Johannesburg is no stranger to violent protests [Reuters].

It seems that we now have to move to Johannesburg. Not being a huge fan of the place, I can't say that the notion fills me with any particular joy, but the choice is not mine to make.

As I tell myself several times a day, however, I'm sure it'll be fine once we get there. We just have to make the most of it. Etc etc.

I can't say that the last literary choice of our Book Club, 'Zoo City' by Lauren Beukes, helped inspire me with a desire to move to the City of Gold much either though. Set in a Jozi of the future, it's a dystopian murder mystery-cum-sci-fi novel-cum-magical tale, based around a heroine/anti-heroine called Zinzi December.

All very eclectic - and vaguely familiar. It felt to me as if she'd taken bits from every story/film she'd ever read/seen and stuck them all together to make something new. But focusing on the delights of Jozi's underbelly isn't perhaps quite what I need right now.

Instead trying to look on the bright side, I'm told that the climate in Joburg is fab - the average is a very pleasant 25 degrees Celsius for most of the year but, even in winter, it only drops to 20 degrees or so, although it can get cold at night.

Another thing that everyone keeps mentioning is that, unlike the Cape, which is generally considered very cliquey, people in eGoli (the Zulu name for the City) are really friendly and will invite you to a braai at the drop of a hat.

So at least that bodes well - unlike the house-hunting situation, which is proving to be an almighty pain. Once again, after a respite of only eight months, we're back to calling and traipsing around mostly disinterested estate agents in the vain hope of finding somewhere half-decent to live.


Unfortunately, their usual line is that that there's not much around, particularly for the likes of us who require furnished accommodation - something that I wouldn't have thought was that peculiar in a city with a large and transitory ex-pat community.

But hey - what do I know. Most people prefer to have their own stuff around them apparently, which isn't much good to us when most of our belongings are 9,000 or so miles away in storage.

Another important consideration, however, is the question of neighbourhoods. By far and away at the top of our list of desirable areas is a small, but leafy northern suburb called Parkhurst.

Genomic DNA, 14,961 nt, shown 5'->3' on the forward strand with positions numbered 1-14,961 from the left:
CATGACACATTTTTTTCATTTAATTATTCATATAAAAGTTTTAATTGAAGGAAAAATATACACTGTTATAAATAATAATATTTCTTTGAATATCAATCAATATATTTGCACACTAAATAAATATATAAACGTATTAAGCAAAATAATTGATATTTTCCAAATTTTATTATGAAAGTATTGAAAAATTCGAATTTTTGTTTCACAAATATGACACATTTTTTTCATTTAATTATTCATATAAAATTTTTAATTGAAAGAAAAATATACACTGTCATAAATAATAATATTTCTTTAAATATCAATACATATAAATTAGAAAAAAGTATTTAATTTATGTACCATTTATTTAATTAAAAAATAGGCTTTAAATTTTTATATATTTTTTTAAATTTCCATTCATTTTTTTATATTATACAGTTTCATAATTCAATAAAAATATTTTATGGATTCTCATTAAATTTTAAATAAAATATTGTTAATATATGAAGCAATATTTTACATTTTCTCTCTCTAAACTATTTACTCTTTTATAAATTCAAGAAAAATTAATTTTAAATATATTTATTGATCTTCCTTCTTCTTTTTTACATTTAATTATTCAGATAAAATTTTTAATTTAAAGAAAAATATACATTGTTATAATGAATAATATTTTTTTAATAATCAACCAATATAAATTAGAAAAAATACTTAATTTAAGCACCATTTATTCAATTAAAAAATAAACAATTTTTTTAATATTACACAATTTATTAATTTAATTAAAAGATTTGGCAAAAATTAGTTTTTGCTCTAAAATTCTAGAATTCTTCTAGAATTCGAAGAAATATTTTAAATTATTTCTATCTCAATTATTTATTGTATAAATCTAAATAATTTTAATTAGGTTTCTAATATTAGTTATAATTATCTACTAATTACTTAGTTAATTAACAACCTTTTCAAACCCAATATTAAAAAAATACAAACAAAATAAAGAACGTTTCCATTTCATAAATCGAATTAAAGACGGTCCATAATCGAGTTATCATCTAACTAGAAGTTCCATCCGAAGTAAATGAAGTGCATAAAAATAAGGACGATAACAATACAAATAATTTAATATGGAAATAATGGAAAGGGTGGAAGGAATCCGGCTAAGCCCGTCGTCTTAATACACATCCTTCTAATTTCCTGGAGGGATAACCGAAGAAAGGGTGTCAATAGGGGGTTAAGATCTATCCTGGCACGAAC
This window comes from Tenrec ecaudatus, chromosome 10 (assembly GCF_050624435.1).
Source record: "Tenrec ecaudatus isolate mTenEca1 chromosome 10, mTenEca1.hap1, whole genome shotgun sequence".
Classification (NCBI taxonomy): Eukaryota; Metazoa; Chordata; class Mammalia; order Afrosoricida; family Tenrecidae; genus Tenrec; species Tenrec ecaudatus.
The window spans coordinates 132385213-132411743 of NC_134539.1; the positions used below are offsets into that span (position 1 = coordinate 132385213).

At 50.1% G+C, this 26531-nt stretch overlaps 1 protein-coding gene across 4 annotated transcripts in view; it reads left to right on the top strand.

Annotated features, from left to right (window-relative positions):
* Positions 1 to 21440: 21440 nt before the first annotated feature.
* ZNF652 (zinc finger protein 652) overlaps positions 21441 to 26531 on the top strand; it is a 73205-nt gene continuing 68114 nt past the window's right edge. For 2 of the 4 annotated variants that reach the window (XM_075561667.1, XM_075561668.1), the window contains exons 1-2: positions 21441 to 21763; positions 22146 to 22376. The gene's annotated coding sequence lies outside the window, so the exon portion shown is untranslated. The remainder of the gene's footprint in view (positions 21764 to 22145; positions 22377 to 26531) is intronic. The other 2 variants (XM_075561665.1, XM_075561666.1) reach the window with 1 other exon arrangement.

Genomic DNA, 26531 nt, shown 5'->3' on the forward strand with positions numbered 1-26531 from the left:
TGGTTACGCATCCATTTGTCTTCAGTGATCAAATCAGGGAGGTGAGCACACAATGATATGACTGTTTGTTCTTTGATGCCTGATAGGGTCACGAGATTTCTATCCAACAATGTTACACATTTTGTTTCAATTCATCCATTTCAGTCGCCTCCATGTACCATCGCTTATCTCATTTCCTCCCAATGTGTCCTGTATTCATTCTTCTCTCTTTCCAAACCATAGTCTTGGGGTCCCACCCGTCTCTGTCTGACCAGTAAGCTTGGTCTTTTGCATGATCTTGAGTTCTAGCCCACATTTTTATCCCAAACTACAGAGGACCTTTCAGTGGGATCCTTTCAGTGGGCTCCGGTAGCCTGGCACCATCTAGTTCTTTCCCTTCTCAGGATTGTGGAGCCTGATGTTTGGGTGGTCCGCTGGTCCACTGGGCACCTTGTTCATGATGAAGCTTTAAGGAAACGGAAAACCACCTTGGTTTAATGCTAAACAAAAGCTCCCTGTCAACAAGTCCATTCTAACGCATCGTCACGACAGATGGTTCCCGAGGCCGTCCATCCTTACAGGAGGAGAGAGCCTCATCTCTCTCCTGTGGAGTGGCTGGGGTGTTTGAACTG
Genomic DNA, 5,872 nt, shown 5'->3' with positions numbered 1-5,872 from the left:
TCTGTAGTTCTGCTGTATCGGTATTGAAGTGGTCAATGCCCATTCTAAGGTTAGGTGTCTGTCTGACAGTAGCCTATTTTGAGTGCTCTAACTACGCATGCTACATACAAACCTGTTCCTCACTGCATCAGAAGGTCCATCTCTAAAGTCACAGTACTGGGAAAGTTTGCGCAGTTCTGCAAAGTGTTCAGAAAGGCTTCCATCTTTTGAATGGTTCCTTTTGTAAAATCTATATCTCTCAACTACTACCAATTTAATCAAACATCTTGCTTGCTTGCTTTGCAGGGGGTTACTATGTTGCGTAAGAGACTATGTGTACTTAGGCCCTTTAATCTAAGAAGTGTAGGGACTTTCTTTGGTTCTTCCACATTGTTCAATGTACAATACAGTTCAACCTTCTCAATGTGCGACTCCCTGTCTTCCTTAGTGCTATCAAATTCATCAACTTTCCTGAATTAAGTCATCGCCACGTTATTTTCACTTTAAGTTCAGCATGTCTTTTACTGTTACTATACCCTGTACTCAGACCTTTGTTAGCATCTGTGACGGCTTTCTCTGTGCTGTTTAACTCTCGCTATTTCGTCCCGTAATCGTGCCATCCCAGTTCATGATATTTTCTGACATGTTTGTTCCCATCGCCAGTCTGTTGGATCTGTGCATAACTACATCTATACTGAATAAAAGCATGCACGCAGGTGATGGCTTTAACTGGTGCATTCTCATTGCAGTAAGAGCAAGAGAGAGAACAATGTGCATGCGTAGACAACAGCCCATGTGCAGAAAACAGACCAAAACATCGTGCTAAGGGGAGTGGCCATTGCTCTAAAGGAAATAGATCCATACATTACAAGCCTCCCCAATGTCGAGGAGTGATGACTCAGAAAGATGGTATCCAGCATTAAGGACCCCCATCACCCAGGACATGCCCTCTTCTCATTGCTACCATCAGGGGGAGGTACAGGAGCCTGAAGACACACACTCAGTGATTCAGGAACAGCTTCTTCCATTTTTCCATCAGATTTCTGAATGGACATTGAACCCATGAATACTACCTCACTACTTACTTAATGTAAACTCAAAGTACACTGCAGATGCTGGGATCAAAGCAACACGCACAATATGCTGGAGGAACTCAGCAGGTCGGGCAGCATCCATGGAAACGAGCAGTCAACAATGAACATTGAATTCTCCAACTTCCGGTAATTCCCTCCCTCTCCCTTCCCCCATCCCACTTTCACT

Unlike most of Jozi, which comprises mainly faceless suburbs and shopping malls in the US style, Parkhurst actually has its own glorious street life in the much-more-palatable-for-us European fashion.

Fourth Avenue, although not vast, is blessed with buzzy pavement cafes and restaurants, antique shops, funky gift and clothing stores as well as the inevitable beauty salons.

The whole place has an urban village feel, with the houses being smaller and older and more cottage-y than seems to be the case elsewhere. All very pleasant and, as a result, distressingly popular, particularly with young couples and your arty types apparently.

Nearby Parktown North or Greenside, which offer more limited versions of the same, come next on the list, meanwhile, followed by Melrose. Or Melrose North to be precise, which seems to be jam-packed with "executive apartments" and is within walking distance of the trendy and ridiculously over-priced Melrose Arch.

The waiting game

Melrose Arch itself is like a mini, security-gated Canary Wharf, complete with modern red brick buildings in a functional grid-based development. So, while not totally ideal, at least it has pavement cafes, restaurants and real streets with shops on them, which is a definite plus and means that the area has wormed its way onto the list too.

Off the list in terms of affordability - for us anyway - is Sandton, which has taken over in recent years from troubled downtown Johannesburg, generally known as CBD or Central Business District, as the main business, entertainment and shopping hub.

Ditto the upmarket Hyde Park and most of Bryanston, both of which look lovely but, given the size of the properties, could only be inhabited by millionaires, politicians, diplomats and the like.

But it's now just a matter of playing the waiting game.

After performing the daily ritual of searching the aggregation website and contacting the relevant estate agent should anything tantalising appear, there's nothing more to do than quietly save for the standard deposit of two month's rent as any potential accommodation is a two-hour flight away.

What this means, unfortunately, is that most of the official house-viewing activity will inevitably fall to my Beloved as he's the one on site whenever he flies up to the Gauteng office. Not easy when you've got a demanding full-time job to do as well though.

But when I schlepped up there for a few days last week to do likewise, it was, sadly, to no avail. Either the accommodation on offer was nice but in the wrong area, or awful but in the right area. And it's a lot more expensive than the Cape too so we definitely won't be getting as much for our money.

Still, as I'm sure someone used to say to me in days gone by: "Good things come to those who wait." I just hope they were telling the truth.